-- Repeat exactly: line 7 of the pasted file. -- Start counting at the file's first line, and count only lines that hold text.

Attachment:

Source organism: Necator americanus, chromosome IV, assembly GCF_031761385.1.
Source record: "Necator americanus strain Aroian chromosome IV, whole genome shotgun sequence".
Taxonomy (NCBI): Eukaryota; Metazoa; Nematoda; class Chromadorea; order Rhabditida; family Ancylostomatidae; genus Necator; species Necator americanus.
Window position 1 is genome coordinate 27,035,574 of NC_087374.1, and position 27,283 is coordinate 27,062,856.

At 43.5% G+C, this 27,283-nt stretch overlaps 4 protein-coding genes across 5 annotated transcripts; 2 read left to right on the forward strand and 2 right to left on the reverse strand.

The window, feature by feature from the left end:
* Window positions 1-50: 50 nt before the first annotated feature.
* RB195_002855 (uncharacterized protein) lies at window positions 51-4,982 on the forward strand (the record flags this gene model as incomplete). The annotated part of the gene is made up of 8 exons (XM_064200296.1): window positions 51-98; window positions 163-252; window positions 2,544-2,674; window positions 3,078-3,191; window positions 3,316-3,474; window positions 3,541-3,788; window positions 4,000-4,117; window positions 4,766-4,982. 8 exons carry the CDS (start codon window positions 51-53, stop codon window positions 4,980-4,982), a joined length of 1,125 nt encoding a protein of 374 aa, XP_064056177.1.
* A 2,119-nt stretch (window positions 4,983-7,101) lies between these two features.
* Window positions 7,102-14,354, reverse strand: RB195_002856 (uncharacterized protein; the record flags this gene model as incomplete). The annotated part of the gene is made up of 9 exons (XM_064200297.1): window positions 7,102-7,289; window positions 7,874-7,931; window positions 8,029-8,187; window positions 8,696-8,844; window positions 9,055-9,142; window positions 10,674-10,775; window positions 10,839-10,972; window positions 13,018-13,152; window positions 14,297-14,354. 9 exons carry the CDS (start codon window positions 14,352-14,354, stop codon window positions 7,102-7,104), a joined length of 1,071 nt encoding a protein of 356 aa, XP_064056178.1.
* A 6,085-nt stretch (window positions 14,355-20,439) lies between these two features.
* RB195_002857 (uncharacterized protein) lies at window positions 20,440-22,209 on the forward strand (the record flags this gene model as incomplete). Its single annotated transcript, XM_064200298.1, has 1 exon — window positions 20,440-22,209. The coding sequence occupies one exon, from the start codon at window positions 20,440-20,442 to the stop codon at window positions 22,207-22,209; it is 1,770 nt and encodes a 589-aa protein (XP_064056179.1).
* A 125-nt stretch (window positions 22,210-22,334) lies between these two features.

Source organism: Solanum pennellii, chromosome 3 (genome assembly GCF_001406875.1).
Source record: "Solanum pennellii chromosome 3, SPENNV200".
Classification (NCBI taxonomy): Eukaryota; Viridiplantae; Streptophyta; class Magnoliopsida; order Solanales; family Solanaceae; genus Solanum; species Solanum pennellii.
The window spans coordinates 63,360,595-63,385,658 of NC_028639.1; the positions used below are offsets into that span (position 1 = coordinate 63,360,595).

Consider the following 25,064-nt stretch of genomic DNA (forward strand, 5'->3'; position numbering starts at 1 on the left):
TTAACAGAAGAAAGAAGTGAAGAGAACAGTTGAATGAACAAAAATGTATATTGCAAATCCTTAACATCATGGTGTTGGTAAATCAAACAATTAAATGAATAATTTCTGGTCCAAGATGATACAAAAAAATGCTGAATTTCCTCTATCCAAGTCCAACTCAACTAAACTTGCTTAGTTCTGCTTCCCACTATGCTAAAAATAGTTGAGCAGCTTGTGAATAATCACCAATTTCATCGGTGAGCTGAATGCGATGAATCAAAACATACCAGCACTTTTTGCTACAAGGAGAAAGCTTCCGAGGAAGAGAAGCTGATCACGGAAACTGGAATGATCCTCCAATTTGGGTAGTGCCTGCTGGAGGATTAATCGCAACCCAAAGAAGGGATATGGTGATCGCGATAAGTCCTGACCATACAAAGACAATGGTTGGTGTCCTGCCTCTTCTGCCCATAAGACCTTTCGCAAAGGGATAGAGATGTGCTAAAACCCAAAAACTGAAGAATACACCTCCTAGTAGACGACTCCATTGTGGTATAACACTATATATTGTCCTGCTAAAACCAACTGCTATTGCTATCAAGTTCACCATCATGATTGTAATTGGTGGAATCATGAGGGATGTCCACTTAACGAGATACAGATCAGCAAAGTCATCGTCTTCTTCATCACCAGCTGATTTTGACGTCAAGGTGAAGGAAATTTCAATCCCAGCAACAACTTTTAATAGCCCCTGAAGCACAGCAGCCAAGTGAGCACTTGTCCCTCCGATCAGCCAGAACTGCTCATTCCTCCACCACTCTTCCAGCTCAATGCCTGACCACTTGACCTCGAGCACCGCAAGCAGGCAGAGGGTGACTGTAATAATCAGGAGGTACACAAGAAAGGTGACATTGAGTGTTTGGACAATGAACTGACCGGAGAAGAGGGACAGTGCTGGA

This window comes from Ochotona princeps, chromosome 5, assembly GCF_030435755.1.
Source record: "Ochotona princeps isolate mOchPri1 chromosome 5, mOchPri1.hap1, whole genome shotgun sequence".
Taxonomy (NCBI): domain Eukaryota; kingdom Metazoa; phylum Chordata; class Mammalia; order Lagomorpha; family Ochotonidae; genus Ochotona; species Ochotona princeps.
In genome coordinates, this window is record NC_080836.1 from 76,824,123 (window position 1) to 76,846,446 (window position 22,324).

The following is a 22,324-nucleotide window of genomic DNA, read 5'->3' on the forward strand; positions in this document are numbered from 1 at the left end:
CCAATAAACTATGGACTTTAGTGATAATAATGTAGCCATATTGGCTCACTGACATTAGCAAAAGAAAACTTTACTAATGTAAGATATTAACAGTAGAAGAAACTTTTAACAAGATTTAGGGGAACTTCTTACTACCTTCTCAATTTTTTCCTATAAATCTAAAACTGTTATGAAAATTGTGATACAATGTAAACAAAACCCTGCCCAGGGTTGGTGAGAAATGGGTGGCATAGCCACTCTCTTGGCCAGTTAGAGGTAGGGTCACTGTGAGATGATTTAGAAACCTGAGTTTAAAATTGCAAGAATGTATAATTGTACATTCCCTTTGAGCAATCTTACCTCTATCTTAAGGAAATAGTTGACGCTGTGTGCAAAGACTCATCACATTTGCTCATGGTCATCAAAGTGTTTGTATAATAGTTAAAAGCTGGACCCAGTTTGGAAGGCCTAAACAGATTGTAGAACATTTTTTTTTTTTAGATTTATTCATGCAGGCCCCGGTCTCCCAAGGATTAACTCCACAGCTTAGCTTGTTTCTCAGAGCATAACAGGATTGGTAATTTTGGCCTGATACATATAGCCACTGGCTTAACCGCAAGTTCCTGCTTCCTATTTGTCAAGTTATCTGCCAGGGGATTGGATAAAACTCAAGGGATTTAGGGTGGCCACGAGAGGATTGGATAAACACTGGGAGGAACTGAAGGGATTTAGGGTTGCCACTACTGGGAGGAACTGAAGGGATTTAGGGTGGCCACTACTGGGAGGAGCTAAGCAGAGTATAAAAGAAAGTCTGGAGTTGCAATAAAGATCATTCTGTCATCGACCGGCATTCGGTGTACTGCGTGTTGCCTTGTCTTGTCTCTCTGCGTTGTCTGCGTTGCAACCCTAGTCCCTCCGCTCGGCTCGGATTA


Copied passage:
* Window positions 1-50: 50 nt before the first annotated feature.